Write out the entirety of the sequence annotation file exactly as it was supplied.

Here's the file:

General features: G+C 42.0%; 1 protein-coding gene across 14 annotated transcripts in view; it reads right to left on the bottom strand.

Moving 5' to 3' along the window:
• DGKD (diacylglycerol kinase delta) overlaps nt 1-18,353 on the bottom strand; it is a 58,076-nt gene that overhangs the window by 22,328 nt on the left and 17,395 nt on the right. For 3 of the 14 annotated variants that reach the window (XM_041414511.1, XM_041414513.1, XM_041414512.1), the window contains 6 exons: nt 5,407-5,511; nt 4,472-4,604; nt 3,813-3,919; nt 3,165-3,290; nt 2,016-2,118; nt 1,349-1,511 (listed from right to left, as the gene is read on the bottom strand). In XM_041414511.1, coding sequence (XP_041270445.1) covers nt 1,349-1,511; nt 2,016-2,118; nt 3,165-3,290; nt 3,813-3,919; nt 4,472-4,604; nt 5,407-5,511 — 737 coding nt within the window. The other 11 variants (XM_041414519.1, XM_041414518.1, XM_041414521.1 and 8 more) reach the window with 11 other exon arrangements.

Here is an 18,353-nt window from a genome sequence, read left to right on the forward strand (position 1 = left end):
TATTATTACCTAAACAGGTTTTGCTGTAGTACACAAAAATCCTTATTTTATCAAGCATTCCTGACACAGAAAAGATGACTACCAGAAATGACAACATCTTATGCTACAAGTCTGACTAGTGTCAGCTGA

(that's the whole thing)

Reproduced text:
General features: G+C 42.0%; 1 protein-coding gene across 14 annotated transcripts in view; it reads right to left on the bottom strand.

Moving 5' to 3' along the window:
• DGKD (diacylglycerol kinase delta) overlaps nt 1-18,353 on the bottom strand; it is a 58,076-nt gene that overhangs the window by 22,328 nt on the left and 17,395 nt on the right. For 3 of the 14 annotated variants that reach the window (XM_041414511.1, XM_041414513.1, XM_041414512.1), the window contains 6 exons: nt 5,407-5,511; nt 4,472-4,604; nt 3,813-3,919; nt 3,165-3,290; nt 2,016-2,118; nt 1,349-1,511 (listed from right to left, as the gene is read on the bottom strand). In XM_041414511.1, coding sequence (XP_041270445.1) covers nt 1,349-1,511; nt 2,016-2,118; nt 3,165-3,290; nt 3,813-3,919; nt 4,472-4,604; nt 5,407-5,511 — 737 coding nt within the window. The other 11 variants (XM_041414519.1, XM_041414518.1, XM_041414521.1 and 8 more) reach the window with 11 other exon arrangements.

Here is an 18,353-nt window from a genome sequence, read left to right on the forward strand (position 1 = left end):
TATTATTACCTAAACAGGTTTTGCTGTAGTACACAAAAATCCTTATTTTATCAAGCATTCCTGACACAGAAAAGATGACTACCAGAAATGACAACATCTTATGCTACAAGTCTGACTAGTGTCAGCTGA